So the new Ambassadress left Cabazzo, Court of the King her brother, & went to Loanda where ther? above‑named Lord was Governor; when he heard word of the coming of Ginga he sent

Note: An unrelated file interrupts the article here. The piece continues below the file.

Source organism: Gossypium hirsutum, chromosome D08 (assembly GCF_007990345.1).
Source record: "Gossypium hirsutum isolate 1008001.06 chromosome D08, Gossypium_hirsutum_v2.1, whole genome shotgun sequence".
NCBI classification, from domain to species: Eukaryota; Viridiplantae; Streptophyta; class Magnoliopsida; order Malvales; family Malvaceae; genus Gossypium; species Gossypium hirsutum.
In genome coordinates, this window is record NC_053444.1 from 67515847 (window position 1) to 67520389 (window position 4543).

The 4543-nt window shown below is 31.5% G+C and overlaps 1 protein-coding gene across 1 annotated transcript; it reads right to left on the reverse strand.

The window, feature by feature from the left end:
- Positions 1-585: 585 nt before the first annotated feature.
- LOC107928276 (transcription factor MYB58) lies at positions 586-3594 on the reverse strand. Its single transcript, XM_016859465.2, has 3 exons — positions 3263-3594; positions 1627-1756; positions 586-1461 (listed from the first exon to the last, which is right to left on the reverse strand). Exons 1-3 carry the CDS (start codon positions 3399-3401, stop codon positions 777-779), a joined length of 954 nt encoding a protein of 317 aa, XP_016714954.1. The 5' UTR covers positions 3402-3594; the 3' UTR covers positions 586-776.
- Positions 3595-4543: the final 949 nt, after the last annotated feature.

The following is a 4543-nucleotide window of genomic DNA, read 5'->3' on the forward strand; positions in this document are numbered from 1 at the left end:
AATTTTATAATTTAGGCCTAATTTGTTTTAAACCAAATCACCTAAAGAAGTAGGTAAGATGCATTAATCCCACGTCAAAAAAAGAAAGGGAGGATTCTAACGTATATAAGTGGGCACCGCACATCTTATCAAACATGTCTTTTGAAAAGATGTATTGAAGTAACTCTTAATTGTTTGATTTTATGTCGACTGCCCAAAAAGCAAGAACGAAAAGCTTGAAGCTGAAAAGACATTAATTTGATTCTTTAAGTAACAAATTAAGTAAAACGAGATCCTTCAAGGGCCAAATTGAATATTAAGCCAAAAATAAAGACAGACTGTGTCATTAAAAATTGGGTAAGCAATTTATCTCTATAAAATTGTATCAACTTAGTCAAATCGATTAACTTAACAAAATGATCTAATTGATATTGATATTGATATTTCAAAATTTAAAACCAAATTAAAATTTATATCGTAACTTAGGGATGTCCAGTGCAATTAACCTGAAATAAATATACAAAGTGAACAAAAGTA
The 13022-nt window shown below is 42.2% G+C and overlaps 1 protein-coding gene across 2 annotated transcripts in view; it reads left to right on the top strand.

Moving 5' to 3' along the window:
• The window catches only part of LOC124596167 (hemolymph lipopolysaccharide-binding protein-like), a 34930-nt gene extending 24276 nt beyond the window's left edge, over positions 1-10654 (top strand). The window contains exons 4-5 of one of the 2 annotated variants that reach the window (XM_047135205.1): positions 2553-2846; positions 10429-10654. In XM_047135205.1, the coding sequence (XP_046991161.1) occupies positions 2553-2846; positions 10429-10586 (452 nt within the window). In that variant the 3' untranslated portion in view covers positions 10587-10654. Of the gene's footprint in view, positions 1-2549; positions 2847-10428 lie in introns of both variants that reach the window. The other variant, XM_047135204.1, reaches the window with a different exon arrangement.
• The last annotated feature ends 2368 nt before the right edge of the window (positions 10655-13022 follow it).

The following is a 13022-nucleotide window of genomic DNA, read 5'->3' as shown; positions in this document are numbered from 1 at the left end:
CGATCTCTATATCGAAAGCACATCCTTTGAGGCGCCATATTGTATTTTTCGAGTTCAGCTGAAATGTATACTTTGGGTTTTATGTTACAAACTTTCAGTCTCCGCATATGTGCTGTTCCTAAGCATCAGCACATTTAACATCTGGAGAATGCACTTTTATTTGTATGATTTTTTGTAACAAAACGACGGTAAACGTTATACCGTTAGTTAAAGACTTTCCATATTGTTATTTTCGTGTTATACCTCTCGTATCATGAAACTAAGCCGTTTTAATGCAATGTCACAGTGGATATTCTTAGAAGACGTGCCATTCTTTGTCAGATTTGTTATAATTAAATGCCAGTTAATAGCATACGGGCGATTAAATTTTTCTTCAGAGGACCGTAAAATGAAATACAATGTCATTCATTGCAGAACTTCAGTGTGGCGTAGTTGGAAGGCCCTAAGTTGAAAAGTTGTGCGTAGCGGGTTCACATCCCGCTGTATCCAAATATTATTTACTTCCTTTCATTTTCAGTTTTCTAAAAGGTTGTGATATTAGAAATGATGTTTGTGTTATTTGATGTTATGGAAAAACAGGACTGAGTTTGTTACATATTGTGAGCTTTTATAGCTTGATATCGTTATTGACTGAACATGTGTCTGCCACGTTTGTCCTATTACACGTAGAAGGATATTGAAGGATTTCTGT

to meet her as it was fitting with much festivity & mirth  & when she arrived in the square she was received with a discharge of Artillery & musketry, & with the sound of various instruments both abbondi & European, & after due welcome she was given lodgings in the house of a Citizen called Paij d’Araguso, & was there given much to eat & drink both by the Lord Governor and the Citizens, particularly of the liquor which Noah drank and which is so esteemed by Ethiopians that to taste it a Father will sell not only his slave but his son, as I have seen more than once, A they will drink deeply of this liquor in a short space of time without any ill effect, but with much pleasure and comfort, without suffering from loss of consciousness or palpitations of the heart. [Marginal note, apparently at end of paragraph] The following case has been told me by several people, and having known and frequented Queen Ginga I have no difficulty in believing it, or even making others believe it, and on that account it will be described in the course of her story; all that I have experienced she has applied to others, but let it be as it may and let the consequences be as they may, for she does not lack great powers of observation and curiosity and what follows from them.]